Judith Pyke is an award-winning director, writer, and producer whose work has aired on networks all over the world. She is currently in production on a documentary that will air on the Canadian Broadcasting Corporation’s (CBC) preeminent science and nature strand, The Nature of Things. In 2019, she produced, directed, and wrote Living Colour for CBC, which featured scientists who are fascinated by how we experience color and people who see color in unique ways. The film won a Silver Medal Award for Best Direction and a Finalist Award for Best Documentary – Science and Technology at the New York Festivals. Two of her recent films were nominated for a Canadian Screen Award (Canada’s version of the Emmys): Inseparable (2019) and Cracking Cancer (2018).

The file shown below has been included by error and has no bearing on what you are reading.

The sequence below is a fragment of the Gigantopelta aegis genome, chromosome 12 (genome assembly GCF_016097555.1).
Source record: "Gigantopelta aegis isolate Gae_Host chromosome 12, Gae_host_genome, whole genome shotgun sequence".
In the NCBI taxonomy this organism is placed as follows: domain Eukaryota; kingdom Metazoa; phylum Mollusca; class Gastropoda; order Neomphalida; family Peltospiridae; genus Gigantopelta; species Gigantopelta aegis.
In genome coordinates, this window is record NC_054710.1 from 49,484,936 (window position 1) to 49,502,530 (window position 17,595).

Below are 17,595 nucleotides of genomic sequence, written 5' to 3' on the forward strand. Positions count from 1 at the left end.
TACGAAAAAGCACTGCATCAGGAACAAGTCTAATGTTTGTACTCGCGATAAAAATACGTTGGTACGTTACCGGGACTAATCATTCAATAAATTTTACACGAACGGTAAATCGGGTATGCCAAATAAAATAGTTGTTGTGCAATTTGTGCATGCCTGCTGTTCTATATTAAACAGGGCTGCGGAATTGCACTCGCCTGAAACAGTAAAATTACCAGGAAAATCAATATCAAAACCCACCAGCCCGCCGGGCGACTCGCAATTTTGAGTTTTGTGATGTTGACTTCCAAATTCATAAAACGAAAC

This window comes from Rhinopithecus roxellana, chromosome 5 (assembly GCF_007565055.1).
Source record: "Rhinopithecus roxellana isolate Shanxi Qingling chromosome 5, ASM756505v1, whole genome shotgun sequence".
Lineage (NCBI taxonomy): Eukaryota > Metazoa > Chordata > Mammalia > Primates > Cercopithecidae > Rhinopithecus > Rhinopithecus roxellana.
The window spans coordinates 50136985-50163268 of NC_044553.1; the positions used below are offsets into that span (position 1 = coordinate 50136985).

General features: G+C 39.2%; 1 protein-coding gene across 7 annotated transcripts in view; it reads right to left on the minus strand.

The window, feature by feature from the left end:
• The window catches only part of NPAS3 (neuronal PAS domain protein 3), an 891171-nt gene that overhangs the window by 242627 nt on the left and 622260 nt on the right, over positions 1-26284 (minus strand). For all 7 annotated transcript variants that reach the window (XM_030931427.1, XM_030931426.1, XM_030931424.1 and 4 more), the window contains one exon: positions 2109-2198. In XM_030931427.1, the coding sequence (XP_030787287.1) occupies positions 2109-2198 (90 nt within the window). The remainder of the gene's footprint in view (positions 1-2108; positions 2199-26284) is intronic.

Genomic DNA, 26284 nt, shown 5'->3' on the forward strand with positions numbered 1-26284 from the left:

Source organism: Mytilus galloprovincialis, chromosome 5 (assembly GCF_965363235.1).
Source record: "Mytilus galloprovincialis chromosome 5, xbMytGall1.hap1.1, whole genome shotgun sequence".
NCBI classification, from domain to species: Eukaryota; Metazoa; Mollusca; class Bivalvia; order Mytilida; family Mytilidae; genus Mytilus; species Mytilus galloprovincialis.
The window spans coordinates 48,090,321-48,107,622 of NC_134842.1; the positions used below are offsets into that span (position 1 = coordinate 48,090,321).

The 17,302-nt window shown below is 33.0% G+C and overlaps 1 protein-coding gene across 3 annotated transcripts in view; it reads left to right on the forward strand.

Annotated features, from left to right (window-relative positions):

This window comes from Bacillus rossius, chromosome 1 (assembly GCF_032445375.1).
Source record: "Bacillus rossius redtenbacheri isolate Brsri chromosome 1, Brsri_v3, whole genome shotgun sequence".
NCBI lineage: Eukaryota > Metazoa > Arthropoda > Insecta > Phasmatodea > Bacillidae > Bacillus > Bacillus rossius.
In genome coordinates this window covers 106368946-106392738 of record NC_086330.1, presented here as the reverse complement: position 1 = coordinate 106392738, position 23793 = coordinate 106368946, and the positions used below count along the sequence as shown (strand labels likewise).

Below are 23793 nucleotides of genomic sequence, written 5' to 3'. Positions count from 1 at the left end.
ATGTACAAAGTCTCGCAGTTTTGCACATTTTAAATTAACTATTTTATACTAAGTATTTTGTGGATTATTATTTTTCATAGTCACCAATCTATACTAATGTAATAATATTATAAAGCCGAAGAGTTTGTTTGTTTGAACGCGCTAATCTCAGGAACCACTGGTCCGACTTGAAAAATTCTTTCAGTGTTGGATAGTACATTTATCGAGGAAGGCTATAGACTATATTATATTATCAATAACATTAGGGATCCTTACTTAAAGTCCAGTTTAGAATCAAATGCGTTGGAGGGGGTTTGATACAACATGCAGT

Matt Reynolds is a senior writer at WIRED magazine, where he writes about food, climate change, and biodiversity. His first book, The Future of Food: How to Feed the Planet without Destroying It was published by Penguin in December 2021. Before joining WIRED, Matt was a technology reporter at New Scientist magazine.
Frank Swain is managing editor of CORDIS, the European Commission’s main communications portal for EU-funded research. A biology and environmental sciences graduate, he has been writing about science for print, TV, and radio for the past 15 years, with credits at the BBC, Dazed Digital, Grow, Hakai, Slate, Vice, Wired, and many more. Born in the United Kingdom, he lives in Barcelona, Spain.